It's been a long and arduous wait, but enthusiasts who have dreamed of pairing multiple Nvidia videocards in an SLI configuration on an Intel chipset-based motherboard will soon walk in a silicon field of dreams. No longer the topic of speculation, Nvidia has officially announced that it has licensed its SLI technology to several top-tier motherboard manufacturers - Asus, EVGA, MSI, Gigabyte, and DFI - for upcoming motherboards based on Intel's X58 chipset.
"Asus is bringing many motherboards into production with support for Nvidia SLI technology, and a motherboard worthy of mention is the new Asus Rampage II Extreme which is based on Intel's upcoming X58 chipset," said Joe Hsieh, GM at Asus Motherboard Business Unit.
SLI-licensed motherboards have entered the final production stage and will launch concurrently with Intel's Core i7 processors next month. According to the press release, certified boards will include both those using the Nvidia nForce 200 SLI processor, as well as motherboards designed to run SLI natively through a licensing and certification program. And for you Crysis junkies, look for support for 3-way SLI configurations as well.
Power users have been chomping at the bit in anticipation of Intel's upcoming Core i7 platform, and some sites have already begun cashing in through pre-order sales. But as is often the case, being first means you'll likely pay the most.
Most of the pre-order parts are being found overseas, such as the MSI X58 Platinum motherbaord that was recently listed for over $300, or the MSI Eclipse spotted selling for as much as $413.
And it's not just MSI. As Fudzilla discovered, the Asus P6T Deluxe (the same board spotted with a warning label cautioning against running RAM voltage higher than 1.65V or risk damaging the CPU) was seen selling for $444. That's still cheaper than the Asus P6T Deluxe "OC Palm Edition," which at least one vendor had on pre-order for a staggering $492.
On the processor front, Canadian e-tailer PCVOnline is taking pre-orders on the Core i7 920 (2.66GHz), 940 (2.93GHz) and 965 Extreme Edition (3.2GHz) for $340, $650, and $1100 respectively. These aren't quite as overpriced as the above motherboards, as official bulk pricing is expected to set at $284, $562, and $999 respectively.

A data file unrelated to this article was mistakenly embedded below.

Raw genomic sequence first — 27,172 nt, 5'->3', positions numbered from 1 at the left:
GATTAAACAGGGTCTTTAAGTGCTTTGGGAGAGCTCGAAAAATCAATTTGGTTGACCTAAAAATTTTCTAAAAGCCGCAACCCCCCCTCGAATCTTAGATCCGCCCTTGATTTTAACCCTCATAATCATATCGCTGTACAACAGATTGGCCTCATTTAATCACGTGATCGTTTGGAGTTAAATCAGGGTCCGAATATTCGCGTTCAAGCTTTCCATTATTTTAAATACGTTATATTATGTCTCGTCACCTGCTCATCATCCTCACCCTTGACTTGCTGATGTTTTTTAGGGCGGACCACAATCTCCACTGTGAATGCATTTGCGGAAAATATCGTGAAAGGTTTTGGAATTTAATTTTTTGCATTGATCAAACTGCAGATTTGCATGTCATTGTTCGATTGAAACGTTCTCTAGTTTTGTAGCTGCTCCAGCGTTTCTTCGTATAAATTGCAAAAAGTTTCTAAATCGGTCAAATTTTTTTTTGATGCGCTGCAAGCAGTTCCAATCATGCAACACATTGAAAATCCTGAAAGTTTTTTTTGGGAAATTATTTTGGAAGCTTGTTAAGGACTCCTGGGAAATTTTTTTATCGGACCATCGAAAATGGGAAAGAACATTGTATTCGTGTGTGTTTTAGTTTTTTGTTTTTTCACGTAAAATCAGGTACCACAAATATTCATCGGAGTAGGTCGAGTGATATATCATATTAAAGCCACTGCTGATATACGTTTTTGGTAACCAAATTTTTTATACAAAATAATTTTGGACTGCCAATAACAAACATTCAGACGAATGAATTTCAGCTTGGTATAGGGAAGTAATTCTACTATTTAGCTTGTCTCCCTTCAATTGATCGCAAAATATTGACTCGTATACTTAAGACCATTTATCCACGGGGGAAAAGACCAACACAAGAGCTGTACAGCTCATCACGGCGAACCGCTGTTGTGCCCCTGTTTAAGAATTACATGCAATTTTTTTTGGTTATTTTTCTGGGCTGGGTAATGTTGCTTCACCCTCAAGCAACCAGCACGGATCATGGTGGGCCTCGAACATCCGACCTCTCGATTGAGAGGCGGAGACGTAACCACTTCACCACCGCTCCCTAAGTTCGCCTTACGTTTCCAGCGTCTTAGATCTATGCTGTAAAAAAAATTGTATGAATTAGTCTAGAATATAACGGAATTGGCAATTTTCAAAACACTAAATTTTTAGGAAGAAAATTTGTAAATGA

Anyone out there willing to pay pre-order pricing for day 1 bragging rights?
Yet another leaked slide has made its way to the web, this time showcasing a triumvirate of motherboards slated for a late 2008 release by top tier vendor MSI. The company has labeled its enthusiast offering as the Eclipse, and its performance board will carry the familiar Platinum nomenclature as the X58 Platinum. The third board, which doesn't yet have a name (X58 Diamond?), will target the "Über Overclocker" according to the slide.
The mystery board carries the most intrigue, and not because of its lack of name. While all three motherboards bring support for Nvidia's SLI and ATI's CrossFireX, the board without an identity shows support for quad-SLI or tri-SLI with PhysX support in full speed x16 PCI-E v2 slots (insert your own Crysis reference).
The mighty Fudzilla has dropped a rumor that we can expect the first Core i7 to arrive in the US in week 46, between the 10th and 14th of November. They also said that Japanese customers might even be able to buy them as early as the first days of November. They cite unnamed sources.
Intel of course, remains mum only saying to expect it sometime in Q4 of 2008. Intel is more of a tease than my first girlfriend.
As Fudzilla notes there are plenty of X58 based motherboard prototypes that have floated on the internet in the pasted few months from names like MSI, Gigabyte, and Asus. If there is a mid November launch of Core i7, there should be a selection of motherboards available for it, some with overclocking features.